It’s pretty much common knowledge that higher education can get expensive, and with recent budget cuts, tuition is skyrocketing even higher, but the public schools in Tulsa, Oklahoma seem have part of that solution.
The “Early College” program is a partnership of Tulsa Public Schools and Tulsa Community College. Hey cater to individuals like 15-year-old Sandra Escalante who has a dream to go off to college in the future.
“I was going to go to Booker T. Washington but I got a call one week before school started. What drew me in is well; I want to be a lawyer. That we could leave here with two years’ of college credits would get me that much closer,” said Escalante, a high school freshman to Tulsa World News.
The Early College program hopes to bring the opportunity for students to simultaneously earn a high school diploma and an associate’s degree cutting out two years of tuition and focusing on the upper division courses after graduation.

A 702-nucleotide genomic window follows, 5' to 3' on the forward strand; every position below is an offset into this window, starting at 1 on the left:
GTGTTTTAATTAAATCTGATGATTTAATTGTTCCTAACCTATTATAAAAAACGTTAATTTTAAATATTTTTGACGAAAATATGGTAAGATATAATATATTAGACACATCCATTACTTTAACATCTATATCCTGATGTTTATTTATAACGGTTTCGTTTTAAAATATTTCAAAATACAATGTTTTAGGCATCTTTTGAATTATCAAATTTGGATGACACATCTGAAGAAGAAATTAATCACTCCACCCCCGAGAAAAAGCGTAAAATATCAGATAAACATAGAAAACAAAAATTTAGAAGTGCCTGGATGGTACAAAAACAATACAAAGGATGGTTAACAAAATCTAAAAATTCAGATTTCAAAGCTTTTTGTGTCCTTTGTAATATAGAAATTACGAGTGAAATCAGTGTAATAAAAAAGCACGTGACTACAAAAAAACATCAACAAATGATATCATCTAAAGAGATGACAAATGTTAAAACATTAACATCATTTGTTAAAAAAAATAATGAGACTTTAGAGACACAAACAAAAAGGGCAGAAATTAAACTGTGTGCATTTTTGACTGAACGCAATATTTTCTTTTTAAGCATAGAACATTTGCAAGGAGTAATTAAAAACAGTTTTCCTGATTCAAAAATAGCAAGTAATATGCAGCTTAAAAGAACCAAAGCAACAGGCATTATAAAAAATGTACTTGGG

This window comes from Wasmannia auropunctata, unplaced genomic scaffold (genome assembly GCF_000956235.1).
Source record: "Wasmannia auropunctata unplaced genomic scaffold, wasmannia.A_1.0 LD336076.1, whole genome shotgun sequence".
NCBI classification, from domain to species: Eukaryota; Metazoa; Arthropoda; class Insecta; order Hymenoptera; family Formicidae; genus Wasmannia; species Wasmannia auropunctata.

A postsecondary education is pretty much essential for financial and personal freedom in today’s economy. A four-year college graduate earns two-thirds more than a high school graduate does, and an Associate’s degree translates into earnings significantly higher than those earned by an individual with a high school diploma alone.
For every 100 low-income students who start high school, only 65 will get a high school diploma and only 45 will enroll in college. Only 11 will complete a postsecondary degree according to a National Educational Longitudinal Study.
Such data calls for essential interventions to increase the number of low-income young people obtaining postsecondary credentials. A change in education policies and practices are needed to ensure that more young people earn the postsecondary credentials that are crucial to their individual economic security as well.
Why not guarantee a necessary education for the future of America, cut costs and save time for growth and progress in our society and ensure these students viability of our nation’s economy?